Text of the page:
"He'll never repeat his trick anyway," exclaimed the officer, facing about and bringing his rifle to his shoulder. But his intention of shooting Timon was frustrated, for the brute was nowhere in sight. Unreasonable as it might sound, it looked as if he suspected how things would turn out and took the occasion to place himself beyond danger from the indignant men.

"In the army we shoot spies and traitors," remarked the captain, so angered by his repeated disappointments that he could not govern his feelings. In giving expression to the remark, the officer made a serious mistake, which he saw the moment the words left his lips. He was suspicious of Vose Adams, but he should have concealed all evidence of it, until the proof appeared. When that took place, he would shoot the man with no more hesitation that he would have shot the dog. But he had now put Vose on his guard and the difficulty of detecting him was increased tenfold.

As if to obliterate the memory of his words, the captain said in the most matter of fact tone he could assume:

"The mistake we made has taken us from the right spot; they must have been near the rocks where Timon showed himself."

"No doubt," said the parson, "and were watching us."

"The one thing to do is to retrace our steps; perhaps the two may be fools enough," bitterly added the captain, "to wait for us, since that seems to be the only way by which we shall ever come up with them."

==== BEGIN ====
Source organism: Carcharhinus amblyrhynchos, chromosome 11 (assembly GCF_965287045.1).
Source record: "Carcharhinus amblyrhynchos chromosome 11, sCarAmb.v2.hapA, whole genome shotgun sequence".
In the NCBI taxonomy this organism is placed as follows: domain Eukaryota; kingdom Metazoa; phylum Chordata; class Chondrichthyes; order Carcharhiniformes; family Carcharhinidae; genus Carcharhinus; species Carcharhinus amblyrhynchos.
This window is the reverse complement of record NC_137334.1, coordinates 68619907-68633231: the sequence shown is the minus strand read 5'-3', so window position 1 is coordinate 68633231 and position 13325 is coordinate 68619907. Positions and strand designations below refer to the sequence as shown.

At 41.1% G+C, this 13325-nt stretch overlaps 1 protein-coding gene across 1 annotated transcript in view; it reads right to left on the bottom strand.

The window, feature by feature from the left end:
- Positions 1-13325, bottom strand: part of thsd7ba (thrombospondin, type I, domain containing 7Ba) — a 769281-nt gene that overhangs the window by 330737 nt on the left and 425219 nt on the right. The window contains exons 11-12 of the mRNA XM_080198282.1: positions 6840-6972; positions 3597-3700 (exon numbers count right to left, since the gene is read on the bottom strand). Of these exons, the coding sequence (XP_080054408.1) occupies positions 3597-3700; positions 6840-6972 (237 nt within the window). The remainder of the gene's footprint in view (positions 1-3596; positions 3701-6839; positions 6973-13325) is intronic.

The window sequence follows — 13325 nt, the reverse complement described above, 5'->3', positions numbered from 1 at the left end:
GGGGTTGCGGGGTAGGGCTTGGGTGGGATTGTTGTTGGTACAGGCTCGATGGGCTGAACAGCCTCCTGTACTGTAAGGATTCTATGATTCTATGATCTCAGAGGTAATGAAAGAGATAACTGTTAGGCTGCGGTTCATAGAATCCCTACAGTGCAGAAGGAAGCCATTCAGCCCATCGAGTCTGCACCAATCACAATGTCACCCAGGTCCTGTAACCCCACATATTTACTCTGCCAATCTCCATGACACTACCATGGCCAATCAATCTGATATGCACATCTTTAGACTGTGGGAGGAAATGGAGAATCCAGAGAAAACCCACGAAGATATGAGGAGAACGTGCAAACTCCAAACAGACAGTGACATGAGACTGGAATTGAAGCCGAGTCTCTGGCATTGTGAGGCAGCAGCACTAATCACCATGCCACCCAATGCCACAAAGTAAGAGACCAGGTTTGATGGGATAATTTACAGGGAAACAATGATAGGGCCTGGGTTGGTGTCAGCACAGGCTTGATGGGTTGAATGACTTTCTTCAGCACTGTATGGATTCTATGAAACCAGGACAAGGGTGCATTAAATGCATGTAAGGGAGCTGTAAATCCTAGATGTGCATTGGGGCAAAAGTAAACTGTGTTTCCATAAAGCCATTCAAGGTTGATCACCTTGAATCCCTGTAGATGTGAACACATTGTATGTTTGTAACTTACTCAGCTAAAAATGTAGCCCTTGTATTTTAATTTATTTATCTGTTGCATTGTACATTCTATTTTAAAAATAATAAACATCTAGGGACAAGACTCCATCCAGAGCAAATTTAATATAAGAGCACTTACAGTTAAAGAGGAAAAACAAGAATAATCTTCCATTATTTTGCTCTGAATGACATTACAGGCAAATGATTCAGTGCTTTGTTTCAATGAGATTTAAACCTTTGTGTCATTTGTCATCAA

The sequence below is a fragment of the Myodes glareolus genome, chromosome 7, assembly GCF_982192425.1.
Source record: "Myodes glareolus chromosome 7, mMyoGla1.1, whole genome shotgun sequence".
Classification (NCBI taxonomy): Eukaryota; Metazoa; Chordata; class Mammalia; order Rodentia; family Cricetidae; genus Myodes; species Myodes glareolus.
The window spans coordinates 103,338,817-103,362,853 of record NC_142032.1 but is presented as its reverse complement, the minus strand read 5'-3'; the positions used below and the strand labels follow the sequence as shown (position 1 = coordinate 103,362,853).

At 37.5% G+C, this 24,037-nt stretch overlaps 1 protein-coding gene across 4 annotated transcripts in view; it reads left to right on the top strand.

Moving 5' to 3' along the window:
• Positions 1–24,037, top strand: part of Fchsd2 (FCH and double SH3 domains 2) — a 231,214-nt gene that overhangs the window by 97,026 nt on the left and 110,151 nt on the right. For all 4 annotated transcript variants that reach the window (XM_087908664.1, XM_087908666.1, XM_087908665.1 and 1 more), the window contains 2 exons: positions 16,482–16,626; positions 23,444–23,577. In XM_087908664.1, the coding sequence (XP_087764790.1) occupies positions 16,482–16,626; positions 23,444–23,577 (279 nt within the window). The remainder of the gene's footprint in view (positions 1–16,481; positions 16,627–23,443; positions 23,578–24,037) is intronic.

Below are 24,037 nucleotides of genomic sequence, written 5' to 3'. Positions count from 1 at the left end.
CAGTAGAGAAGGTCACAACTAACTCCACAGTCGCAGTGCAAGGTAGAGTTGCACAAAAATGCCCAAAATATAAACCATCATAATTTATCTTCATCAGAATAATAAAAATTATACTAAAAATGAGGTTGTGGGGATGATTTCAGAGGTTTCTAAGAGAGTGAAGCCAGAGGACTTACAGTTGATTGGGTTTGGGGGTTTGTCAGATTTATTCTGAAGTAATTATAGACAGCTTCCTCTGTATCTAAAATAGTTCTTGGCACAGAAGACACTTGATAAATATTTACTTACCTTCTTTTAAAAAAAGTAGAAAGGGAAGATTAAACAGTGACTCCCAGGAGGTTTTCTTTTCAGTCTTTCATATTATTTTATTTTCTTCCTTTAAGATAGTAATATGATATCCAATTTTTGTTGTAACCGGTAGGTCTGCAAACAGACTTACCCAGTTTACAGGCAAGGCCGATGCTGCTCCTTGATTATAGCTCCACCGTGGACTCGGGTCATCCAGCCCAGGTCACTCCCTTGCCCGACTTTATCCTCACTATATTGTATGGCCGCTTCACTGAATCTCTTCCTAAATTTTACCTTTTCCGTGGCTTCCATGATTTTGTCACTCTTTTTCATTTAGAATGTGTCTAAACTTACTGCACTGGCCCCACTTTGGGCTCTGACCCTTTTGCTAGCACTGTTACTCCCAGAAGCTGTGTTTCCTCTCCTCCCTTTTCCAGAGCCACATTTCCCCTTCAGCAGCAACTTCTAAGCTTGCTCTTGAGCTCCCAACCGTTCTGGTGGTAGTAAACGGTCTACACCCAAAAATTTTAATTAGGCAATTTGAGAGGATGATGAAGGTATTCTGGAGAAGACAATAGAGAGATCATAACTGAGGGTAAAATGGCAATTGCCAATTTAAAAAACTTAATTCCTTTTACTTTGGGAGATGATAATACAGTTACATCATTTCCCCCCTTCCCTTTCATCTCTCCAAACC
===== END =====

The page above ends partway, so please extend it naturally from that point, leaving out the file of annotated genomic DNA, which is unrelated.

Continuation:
A single short bark startled them. The captain wheeled like a flash with his gun at his shoulder. But Timon was too cunning to show himself. It is not improbable that he meant the expression for a note of triumph over his inimitable exploit, while such a wonderful dog was too wise to run any risk of punishment from his indignant victims.

The hunter is sustained against fatigue by the excitement of the chase; and, despite the severe labor of following the canine guide, all four men stood it far better than the return to the spot where the pursuit began. Angered, chagrined and in desperate mood, even the grim leader was forced occasionally to stop and rest. Nearly two hours passed before they descried the familiar pile of rocks in their front.